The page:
We relied on humor to recalibrate and to hold the absurdity of life. We shared an abiding love of writers Aharon Appelfeld and George Steiner, even as we joked about our love-hate relationship with the French post-structuralists. We returned time and again to our fierce love and worry for our children, for Israel-Palestine, and for the Jewish people.
One example of Sarah’s dark humor: Last July, upon discovering she had Stage 4 Pancreatic Cancer, Sarah quipped: “This is the ultimate anti-Semitic joke.” File under “the Humor of Children of Survivors.”
There were many differences between us too. She was a Galitzianeh and I was more of a Ukrainisher. That’s how we stretched each other—but those thoughts are for another day.
Sarah was also a haver/ah in the sense of embracing hevreshaft (close collegiality) and havruta (deep one-on-one co-learning). In the Talmud (Babylonian Talmud Ta’anit 23a), it was famously stated o havruta o mituta: “Give me spiritual friendship or give me death.” For Sarah, havruta study was a non-negotiable need, a minimum Daily Spiritual Requirement. When asked what she hoped to do post-ordination, her first response was, “To keep learning in havruta with Elca [Rabbi Elca Rubinstein].”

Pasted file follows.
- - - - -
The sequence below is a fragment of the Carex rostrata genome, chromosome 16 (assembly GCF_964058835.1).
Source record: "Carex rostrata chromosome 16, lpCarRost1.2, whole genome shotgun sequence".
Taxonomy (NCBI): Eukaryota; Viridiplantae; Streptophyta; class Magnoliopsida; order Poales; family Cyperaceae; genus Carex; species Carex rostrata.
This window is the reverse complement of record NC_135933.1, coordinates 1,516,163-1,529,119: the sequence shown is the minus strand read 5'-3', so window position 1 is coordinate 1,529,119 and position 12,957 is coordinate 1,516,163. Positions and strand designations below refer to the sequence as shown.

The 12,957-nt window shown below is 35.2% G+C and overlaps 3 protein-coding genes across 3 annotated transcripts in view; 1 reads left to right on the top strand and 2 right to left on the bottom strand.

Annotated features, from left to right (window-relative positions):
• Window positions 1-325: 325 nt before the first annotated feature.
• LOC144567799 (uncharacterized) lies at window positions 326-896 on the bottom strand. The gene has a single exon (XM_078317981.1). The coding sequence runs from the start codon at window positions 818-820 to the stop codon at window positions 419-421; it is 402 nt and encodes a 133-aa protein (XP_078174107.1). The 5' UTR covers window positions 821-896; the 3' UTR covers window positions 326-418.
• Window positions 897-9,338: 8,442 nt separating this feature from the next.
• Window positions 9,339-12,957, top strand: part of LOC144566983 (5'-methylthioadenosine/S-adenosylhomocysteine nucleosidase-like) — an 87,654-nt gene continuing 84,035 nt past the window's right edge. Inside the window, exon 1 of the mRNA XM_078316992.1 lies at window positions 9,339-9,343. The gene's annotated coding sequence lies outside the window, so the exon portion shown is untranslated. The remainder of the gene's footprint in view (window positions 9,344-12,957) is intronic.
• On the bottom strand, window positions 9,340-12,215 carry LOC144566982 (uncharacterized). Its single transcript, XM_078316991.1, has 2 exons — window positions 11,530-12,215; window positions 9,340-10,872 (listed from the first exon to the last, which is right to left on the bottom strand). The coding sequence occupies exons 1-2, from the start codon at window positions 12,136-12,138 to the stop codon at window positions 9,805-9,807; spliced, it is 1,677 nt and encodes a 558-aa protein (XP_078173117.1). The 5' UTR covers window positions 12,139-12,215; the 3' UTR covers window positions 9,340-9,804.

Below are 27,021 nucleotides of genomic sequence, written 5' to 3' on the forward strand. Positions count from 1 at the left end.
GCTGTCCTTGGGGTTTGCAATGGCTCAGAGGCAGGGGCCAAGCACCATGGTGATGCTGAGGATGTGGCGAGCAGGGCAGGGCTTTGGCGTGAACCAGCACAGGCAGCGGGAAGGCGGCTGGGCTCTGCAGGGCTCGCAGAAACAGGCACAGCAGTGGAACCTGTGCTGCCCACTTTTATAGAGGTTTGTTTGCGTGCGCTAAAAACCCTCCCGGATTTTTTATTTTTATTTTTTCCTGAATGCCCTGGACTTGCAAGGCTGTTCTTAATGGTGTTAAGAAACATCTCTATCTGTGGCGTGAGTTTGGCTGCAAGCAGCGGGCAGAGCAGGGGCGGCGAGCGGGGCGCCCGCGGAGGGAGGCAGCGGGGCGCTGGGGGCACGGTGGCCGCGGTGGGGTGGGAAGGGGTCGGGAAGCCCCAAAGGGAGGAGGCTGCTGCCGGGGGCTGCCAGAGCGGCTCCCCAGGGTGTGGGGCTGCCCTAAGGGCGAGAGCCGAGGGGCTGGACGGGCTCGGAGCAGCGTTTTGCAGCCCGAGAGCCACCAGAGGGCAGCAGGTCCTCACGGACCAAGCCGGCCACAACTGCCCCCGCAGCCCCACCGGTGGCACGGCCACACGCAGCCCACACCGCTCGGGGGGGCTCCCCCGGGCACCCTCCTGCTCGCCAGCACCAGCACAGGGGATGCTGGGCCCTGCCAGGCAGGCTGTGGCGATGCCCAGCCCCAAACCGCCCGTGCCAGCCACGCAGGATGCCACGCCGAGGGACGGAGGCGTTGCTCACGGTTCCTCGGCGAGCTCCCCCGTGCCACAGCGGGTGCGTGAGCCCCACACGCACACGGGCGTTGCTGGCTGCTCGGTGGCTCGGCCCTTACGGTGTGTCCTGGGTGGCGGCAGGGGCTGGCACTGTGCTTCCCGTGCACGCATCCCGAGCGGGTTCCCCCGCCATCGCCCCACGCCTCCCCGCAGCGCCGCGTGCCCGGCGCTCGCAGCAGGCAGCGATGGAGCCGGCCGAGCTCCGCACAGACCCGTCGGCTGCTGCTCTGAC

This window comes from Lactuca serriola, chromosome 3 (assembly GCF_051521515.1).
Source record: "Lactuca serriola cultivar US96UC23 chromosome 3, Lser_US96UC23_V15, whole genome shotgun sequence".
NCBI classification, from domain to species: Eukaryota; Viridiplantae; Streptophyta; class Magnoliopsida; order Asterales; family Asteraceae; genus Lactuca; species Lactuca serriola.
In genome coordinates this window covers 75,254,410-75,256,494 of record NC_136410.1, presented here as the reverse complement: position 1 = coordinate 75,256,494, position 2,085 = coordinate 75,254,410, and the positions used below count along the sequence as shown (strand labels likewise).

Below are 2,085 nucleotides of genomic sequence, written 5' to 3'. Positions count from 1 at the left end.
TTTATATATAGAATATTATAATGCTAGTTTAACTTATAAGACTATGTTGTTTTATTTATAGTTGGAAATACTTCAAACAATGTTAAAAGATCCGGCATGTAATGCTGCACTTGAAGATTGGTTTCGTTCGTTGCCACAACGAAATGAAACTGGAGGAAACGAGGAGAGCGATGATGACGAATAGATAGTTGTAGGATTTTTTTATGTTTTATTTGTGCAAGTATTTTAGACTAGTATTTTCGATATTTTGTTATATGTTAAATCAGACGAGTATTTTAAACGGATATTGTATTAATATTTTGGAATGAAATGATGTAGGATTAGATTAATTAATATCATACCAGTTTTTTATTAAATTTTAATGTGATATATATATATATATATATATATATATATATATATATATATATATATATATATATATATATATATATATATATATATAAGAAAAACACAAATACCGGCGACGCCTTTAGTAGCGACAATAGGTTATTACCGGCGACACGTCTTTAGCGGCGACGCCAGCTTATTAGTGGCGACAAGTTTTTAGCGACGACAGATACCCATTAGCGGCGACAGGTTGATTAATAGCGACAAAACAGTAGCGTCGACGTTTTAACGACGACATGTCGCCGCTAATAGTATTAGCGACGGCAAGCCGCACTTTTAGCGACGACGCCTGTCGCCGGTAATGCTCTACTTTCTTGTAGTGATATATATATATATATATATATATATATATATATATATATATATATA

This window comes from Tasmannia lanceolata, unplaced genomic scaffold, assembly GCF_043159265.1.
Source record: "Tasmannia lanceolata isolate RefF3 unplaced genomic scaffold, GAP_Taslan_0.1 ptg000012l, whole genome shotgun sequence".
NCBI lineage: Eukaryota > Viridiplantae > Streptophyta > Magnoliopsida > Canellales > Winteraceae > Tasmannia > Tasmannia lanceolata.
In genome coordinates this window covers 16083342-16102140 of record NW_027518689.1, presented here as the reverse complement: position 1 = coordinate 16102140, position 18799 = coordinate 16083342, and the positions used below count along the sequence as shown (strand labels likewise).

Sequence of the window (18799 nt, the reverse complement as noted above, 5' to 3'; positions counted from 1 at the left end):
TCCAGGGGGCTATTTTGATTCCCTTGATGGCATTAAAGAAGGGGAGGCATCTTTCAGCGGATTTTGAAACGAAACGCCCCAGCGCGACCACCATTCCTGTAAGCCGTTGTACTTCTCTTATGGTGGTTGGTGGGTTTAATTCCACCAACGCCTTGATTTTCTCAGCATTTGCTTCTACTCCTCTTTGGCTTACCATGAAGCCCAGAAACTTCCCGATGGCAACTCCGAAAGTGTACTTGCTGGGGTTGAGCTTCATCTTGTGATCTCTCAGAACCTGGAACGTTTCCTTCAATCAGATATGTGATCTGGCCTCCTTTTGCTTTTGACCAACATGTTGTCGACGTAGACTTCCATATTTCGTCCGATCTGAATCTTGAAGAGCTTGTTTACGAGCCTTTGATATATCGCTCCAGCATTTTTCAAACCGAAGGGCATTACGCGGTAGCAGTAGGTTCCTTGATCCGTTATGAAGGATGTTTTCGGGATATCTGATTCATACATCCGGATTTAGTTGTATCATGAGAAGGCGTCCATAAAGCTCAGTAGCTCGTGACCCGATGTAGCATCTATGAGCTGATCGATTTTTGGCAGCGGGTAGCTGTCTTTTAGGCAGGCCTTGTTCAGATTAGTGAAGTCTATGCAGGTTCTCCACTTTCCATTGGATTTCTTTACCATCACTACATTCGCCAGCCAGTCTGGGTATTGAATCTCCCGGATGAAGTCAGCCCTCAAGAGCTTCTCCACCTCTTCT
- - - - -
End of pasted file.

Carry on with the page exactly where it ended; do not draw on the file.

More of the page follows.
Movement III. From Erev Rav – a Rabbi on the Verge – to becoming Rabbi Dr. Tauber
On Thursday, August 27, 2020, the 7th of the month of Elul, the ALEPH Ordination Program gave smikhah – ordination – to Sarah, half a year “early” and quite nearly too late. While the public smikhah with her cohort was scheduled for the following January, Sarah, being Sarah, had completed all the requirements by early Summer 2020.
Speaking with Benjamin, Sarah’s son, we knew time was short. Due to COVID, the ordaining faculty could not be physically with her to lay our hands, as is our custom. As it so happened, Bob Friedman, a Renewal Rabbi and Hazzan (cantor), was serving as a chaplain at the hospital in Princeton, NJ where Sarah lay. Bob served as our shaliah or emissary. He placed his hands on Sarah’s keppeleh, her precious head, as Rabbi Marcia Prager and I intoned the hasmakhah formula by Zoom:
Vi’hi yadekh ke-yadenu, assiyatekh ke-assiyatenu,
ve-dibburekh ke-dibburenu...uvirkhatekh ke-virkhatenu.
May your hands be like our hands . . .
your words like our words . . .
your blessing like our blessing.
The formula concluded with Ve-rabbi titqari – “We ordain you and call you Rabbi” – ke-dat Moshe u-Miriam ve-Yisrael, “in the new-ancient traditions of our People.”
I heard Sarah whisper todah rabbah – thank you – and heard her breathe out sheheheyanu, gratitude for being alive, being here, able to reach this moment.
The next day Rav Sarah passed.
That is not the end of the story. There is a reshimu – an imprint, an afterglow, in the ways Rav Sarah inspires us through her words and her hopes. A year earlier, Rav Sarah had articulated what she was looking forward to in moving into her rabbinate. As we mentioned earlier, first on the list was to continue to be in havruta with her friend, Rabbi Elca Rubinstein, to keep learning in tandem. And secondly, she was looking forward to becoming a mashpi’ah or Spiritual Director.